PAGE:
How Nonprofits with Exposure Can Protect Themselves
In addition to having thoughtful and effective policies and procedures as well as proper training, one of the most effective ways to control claims is to have consistent and complete documentation. If there is a claim of improper sexual conduct arising out of alleged negligence against a nonprofit, the outcome of the claim often comes down to having documentation to prove the nonprofit followed procedures and did what they said they would do on a regular basis.
Dave Gibson, our VP of Claims, uses this analogy:
“Have you ever noticed when you go to the doctor she may spend 7 minutes talking to you and doing the exam but then spend 10 minutes inputting notes into her iPad? Why is that? This is a result of the medical malpractice insurance crisis (exorbitant premiums and scarcity of coverage) 15-20 years ago. One of the best ways doctors protect themselves against malpractice claims is to make sure they document everything very thoroughly.”
Given the lengthening or elimination of the statute of limitations, it is crucial that, when an incident happens (even one you think may not turn into a claim), you interview all involved and have thorough documentation. Some claims can be reported 10 or more years after the incident. Many people involved at the time won’t be there and, for the ones who are still around, memories fade. Consistent and thorough documentation is key to a successful defense of a claim presented long after the alleged incident took place. No one likes to have to document allegations of improper sexual conduct, but it is far worse to have a claim presented years later and no ability to defend that claim. If you don’t have documentation of all the precautions you took, a good plaintiff’s attorney will be able to establish in the jury’s mind that you never took those precautions at all.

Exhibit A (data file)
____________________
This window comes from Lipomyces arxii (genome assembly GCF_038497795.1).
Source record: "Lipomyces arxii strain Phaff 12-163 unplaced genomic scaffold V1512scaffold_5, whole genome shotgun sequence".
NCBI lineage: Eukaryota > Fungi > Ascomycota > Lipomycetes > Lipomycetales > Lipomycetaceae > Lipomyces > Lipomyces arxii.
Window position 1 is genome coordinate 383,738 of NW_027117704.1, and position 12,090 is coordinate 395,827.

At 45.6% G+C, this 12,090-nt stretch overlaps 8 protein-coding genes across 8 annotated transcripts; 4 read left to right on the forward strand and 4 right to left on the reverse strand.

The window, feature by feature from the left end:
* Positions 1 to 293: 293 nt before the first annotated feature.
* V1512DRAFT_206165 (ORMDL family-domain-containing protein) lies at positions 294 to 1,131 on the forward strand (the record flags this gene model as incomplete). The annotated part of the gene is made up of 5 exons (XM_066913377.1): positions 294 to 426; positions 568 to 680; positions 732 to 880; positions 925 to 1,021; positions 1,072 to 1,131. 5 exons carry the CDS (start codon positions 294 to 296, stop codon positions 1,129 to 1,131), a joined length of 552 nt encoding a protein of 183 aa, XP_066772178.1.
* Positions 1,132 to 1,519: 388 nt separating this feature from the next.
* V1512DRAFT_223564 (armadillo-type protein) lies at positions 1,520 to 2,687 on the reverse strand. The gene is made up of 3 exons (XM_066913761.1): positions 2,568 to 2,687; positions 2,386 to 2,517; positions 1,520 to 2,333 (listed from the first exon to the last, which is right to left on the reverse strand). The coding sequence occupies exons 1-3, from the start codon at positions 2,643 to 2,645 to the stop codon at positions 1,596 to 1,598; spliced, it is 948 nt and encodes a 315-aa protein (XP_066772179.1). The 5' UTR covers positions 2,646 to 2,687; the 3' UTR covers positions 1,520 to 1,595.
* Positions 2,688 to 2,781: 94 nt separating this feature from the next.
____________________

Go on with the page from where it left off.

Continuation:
Nonprofits must be aware of the indemnification obligations within the contracts they are signing, either with the entities with which they are contracting or any subcontractors they are using. My philosophy is, “In any negotiated agreement each party should be liable for the things over which they have control.” Your contract is what determines your liability and you should not be responsible for somebody else’s acts, errors or omissions.
Nonprofits should also think about increasing loss control requirements to make sure claims don’t happen (which is both good for the nonprofit and good for the liability carrier). As an example, many states have mandatory reporting of incidents of sexual malfeasance for all employees working directly with certain demographics. A good nonprofit will provide extensive training on a regular basis to these employees to make sure they understand what they should look for and how to report it. A great nonprofit provides this training to all employees whether or not they are working directly with these clients. They adopt the philosophy of, “See something? Say something!” and they espouse that philosophy over and over.
Other things to consider include: How to better control and document instances of one-on-one unsupervised contact with a child, how to improve supervision for residential facilities when there is 24-hour exposure, and how to ensure adequate supervision for field trips and excursions to reduce the chance of kids going AWOL.
Lastly, make sure you are talking with your insurance broker about any planned changes to your liability insurance for your upcoming renewal. Ask your broker if your current carrier has made changes on other accounts like yours. Have they restricted coverage by lowering limits or adding exclusions? Have they asked for dramatic rate increases where experience would not otherwise dictate? Are they withdrawing from certain classes of business across the board?
Many for-profit insurance companies love to write nonprofits when it is profitable for them. When profits decrease, they typically withdraw from the market and focus on their base portfolio. You want as much notice as possible if any of those things happen to your nonprofit.